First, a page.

Australian Wool Innovation's new board will have to consider what programs might see reduced funding following the return of the 1.5 per cent levy, current chairman Jock Laurie says.
Woolgrowers voted to mantain the 1.5pc levy in the most recent WoolPoll, despite AWI pushing for producers to support a 2pc levy.
After preferences were distributed, 69pc of votes favoured the 1.5pc rate.
Levy payers also voted in favour of the maintaining the current three-year WoolPoll cycle, rather than moving to a five-year cycle.
Mr Laurie said the 2pc recommendation was made because of uncertainty in the marketplace and because of the level of investment desired by growers.
"The industry have been quite clear that they want further investment in areas like dogs and in R&D areas around breeding, flies, shearing and a whole range of things," he said.
"Then there's an expectation that we're going to deal with the [European Union's] Product Environmental Footprint legislation and that we're going to build demand internationally.
"When the industry has an expectation for all those things, then it needs to be funded.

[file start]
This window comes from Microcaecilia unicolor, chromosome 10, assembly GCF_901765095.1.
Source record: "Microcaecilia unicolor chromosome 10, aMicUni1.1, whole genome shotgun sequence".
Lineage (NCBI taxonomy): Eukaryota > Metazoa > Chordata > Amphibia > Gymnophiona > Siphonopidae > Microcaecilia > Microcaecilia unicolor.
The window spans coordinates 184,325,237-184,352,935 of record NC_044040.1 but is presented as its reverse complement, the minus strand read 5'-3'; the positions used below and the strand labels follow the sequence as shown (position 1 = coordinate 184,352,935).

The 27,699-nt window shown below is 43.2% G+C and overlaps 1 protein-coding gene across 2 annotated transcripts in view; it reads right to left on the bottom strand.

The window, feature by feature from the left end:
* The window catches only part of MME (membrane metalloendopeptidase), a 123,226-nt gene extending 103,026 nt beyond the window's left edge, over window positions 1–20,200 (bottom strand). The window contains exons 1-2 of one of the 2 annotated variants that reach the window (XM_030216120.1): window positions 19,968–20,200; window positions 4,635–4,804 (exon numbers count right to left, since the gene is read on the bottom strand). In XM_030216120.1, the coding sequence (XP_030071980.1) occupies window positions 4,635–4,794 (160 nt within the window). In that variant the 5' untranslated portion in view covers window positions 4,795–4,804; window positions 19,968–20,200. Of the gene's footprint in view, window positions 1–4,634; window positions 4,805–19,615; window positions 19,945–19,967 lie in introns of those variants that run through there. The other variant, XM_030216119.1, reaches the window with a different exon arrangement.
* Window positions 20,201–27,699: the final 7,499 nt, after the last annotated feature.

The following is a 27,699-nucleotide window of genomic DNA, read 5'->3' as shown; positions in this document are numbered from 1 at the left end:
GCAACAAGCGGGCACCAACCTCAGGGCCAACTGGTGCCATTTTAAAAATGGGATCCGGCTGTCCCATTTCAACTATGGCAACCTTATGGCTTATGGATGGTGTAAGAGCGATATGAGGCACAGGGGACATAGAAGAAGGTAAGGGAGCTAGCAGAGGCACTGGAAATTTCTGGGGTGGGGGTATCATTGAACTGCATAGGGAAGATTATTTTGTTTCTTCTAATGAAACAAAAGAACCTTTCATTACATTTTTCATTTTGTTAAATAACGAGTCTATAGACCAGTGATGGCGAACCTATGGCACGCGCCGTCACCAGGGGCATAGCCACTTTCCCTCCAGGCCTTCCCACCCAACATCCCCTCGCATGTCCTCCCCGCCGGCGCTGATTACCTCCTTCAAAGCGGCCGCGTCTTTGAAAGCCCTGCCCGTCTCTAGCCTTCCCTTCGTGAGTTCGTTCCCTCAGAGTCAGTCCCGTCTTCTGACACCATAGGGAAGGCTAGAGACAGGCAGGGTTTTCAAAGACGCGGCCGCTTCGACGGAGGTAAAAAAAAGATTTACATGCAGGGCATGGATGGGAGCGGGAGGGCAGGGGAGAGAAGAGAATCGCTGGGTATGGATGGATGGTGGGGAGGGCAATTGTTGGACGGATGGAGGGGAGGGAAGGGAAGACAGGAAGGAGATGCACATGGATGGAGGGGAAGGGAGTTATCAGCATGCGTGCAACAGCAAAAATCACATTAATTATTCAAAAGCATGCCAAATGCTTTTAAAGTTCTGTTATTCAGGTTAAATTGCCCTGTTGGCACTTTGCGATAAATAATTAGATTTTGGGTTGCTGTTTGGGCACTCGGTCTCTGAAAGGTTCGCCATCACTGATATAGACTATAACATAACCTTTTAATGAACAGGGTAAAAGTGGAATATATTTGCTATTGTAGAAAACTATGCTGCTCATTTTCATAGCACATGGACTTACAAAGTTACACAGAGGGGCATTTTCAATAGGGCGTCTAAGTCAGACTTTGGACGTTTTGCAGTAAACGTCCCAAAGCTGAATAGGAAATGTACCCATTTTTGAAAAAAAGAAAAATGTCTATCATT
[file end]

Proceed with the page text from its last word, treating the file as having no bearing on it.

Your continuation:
"The board sat in a position that 2pc would give you an opportunity to do that and also provide a buffer in the cycles of the market."
Mr Laurie said given the industry decision to return the 1.5pc levy, the board that's elected in the upcoming annual general meeting will have to determine the priorities for spending.
"There's a lot of expectations about what AWI will do but in the end AWI will only do what it can afford to do," he said.
"The board is put in place to make these decisions and they will have to make decisions based on the finances they've got, where the market is, where the EMI is, where production is and knowing that the levy rate is 1.5pc.
"They'll make a decision about whether they make across the board cuts or whether they'll prioritise areas but that will be up to the new board."
Mr Laurie said during the last three years on a 1.5pc rate, the board had downsized the company by about 30 to 35 per cent in terms of staff.
"They changed the company around, took a lot of the costs of the company out because we didn't know where the end of COVID was and then put ourselves in a position where we could strongly reinvest when that market signal started to change," he said.
"So there's already been tough decisions made and while there's been some cuts to programs, there's also been major cuts to the staffing which has had an impact on delivering to growers.
"The new board, whoever they are, will work out what balance they think is right in the current environment."
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